So did this more fluid understanding of history ever give you problems when you were doing your research?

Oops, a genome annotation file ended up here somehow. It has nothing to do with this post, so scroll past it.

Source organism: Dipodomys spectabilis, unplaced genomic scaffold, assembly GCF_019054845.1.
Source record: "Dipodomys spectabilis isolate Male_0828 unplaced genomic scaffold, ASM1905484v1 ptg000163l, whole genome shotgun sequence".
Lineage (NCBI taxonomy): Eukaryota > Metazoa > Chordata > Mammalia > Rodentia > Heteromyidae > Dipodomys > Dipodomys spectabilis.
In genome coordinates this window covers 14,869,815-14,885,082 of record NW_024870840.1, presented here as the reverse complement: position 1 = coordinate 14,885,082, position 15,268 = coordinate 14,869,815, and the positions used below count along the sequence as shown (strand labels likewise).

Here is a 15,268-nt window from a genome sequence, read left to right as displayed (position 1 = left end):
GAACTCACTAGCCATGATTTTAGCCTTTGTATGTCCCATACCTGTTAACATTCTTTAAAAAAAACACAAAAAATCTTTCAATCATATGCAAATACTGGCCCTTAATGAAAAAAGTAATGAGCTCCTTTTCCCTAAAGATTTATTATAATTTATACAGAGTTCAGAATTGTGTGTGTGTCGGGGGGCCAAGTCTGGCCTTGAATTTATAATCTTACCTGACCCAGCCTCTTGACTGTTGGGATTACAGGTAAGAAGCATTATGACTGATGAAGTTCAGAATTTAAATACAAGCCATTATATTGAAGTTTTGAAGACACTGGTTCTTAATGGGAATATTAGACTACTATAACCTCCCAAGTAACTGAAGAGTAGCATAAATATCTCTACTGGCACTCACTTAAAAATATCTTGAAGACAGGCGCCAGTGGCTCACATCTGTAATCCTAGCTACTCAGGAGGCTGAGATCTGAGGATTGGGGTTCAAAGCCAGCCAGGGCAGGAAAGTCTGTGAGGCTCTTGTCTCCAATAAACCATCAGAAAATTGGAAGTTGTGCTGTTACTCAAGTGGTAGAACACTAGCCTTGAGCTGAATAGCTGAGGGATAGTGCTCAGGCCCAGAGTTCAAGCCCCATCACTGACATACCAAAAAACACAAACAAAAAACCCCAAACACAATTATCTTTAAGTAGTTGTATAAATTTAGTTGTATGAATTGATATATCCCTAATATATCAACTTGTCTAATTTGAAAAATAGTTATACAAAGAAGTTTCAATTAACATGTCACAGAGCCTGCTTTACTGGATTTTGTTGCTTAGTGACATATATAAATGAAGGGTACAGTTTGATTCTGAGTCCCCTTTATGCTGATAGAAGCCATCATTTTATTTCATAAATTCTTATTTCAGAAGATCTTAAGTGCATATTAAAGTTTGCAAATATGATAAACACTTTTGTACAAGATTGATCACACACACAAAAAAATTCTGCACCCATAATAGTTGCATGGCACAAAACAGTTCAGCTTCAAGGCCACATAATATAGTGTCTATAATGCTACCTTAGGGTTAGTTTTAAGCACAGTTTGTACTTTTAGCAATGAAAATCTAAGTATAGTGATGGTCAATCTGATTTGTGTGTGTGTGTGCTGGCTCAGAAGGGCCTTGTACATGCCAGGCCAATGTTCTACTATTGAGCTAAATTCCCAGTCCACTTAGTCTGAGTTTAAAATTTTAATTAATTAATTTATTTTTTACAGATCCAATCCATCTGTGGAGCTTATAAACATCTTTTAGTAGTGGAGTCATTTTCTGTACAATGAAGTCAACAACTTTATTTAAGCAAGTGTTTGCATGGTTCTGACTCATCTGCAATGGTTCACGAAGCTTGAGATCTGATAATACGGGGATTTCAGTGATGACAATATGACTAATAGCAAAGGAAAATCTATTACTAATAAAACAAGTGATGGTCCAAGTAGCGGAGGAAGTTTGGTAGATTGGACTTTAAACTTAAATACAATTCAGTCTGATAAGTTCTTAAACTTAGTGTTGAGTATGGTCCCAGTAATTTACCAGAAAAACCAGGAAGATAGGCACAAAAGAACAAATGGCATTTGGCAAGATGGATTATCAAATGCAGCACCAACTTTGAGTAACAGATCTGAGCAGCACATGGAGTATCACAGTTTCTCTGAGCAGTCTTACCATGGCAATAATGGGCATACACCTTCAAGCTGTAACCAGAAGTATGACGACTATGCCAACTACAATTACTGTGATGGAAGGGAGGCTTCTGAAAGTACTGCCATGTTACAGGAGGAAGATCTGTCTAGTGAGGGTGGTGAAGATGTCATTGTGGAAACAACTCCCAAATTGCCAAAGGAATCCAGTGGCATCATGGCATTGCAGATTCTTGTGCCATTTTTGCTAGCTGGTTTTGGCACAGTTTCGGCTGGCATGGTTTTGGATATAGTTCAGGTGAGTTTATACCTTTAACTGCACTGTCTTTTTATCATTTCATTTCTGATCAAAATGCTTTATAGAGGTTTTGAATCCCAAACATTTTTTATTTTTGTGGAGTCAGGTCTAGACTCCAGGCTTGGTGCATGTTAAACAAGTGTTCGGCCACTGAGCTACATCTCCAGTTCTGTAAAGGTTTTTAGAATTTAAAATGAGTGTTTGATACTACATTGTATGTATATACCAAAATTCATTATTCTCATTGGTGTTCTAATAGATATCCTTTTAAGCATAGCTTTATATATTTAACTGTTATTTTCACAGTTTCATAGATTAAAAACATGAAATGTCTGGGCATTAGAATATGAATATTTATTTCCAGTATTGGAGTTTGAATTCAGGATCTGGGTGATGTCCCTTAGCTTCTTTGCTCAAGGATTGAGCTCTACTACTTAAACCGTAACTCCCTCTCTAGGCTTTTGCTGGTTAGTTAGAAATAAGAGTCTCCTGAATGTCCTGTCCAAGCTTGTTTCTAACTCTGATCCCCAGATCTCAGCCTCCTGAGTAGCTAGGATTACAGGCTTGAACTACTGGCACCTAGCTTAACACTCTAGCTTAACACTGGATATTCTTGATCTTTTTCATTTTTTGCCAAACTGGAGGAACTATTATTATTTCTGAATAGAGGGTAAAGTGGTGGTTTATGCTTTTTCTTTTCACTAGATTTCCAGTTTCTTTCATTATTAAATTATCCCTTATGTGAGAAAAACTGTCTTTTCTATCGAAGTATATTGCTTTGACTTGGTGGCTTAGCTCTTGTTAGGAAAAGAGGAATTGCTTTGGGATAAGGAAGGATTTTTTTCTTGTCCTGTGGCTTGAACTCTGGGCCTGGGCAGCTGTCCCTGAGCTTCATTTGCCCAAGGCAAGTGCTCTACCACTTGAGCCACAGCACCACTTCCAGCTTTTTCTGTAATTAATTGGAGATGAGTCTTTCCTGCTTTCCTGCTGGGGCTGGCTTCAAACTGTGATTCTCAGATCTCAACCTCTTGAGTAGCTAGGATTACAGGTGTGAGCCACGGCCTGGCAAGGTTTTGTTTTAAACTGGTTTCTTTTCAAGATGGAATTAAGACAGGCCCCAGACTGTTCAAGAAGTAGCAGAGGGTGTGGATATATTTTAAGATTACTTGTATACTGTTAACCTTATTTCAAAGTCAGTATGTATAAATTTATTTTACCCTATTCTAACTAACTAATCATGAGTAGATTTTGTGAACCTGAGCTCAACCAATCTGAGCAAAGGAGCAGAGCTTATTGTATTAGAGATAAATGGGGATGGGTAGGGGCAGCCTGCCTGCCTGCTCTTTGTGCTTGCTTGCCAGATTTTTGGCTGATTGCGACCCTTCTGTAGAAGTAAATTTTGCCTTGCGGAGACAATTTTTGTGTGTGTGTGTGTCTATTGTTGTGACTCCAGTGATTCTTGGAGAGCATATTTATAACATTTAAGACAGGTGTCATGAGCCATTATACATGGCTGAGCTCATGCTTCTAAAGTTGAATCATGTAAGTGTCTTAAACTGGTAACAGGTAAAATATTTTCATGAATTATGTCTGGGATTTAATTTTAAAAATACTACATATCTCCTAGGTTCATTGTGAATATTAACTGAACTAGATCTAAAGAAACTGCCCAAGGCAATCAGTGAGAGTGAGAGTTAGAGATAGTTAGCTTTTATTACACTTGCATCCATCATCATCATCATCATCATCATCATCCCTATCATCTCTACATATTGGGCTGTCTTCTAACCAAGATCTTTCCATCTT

Definitely. But more so with the contemporary texts, as I just mentioned, instead of the old Irish ones. So for example, I remember reading a number of different intro to Celtic Christianity books, as I was just learning about it, originally, and I was just so confused about what exactly Celtic Christianity was. Because as you remember, I learned about Celtic Christianity through Glastonbury, and I didn’t interact with these, these theological texts first, and so I was trying to figure out where does this theology fit into the story of Glastonbury and it just didn’t make sense. Each author had their own opinions that they asserted as fact. And it made it really difficult to sift through or to just figure out like, “What on earth, what is this form of Christianity that I’m trying to learn about?” So for example, there’s one Celtic theologian, he’s Canadian, actually, his name’s John Philip Newell. And he really likes the gospel of John. And he asserts that it is the most important gospel for Celtic Christians in the past and should continue into the present. And he focuses his theology on this gospel. And I’m not quite sure, like where he gets his evidence for this, or if there there is any, like, it’s fine to me if he just likes the gospel of John best, and he wants to focus on it. It’s certainly the most poetic out of the four gospels in the Bible, but I don’t really understand why he has to assert that the Celtic Christians liked it the best in order for him to be able to do this.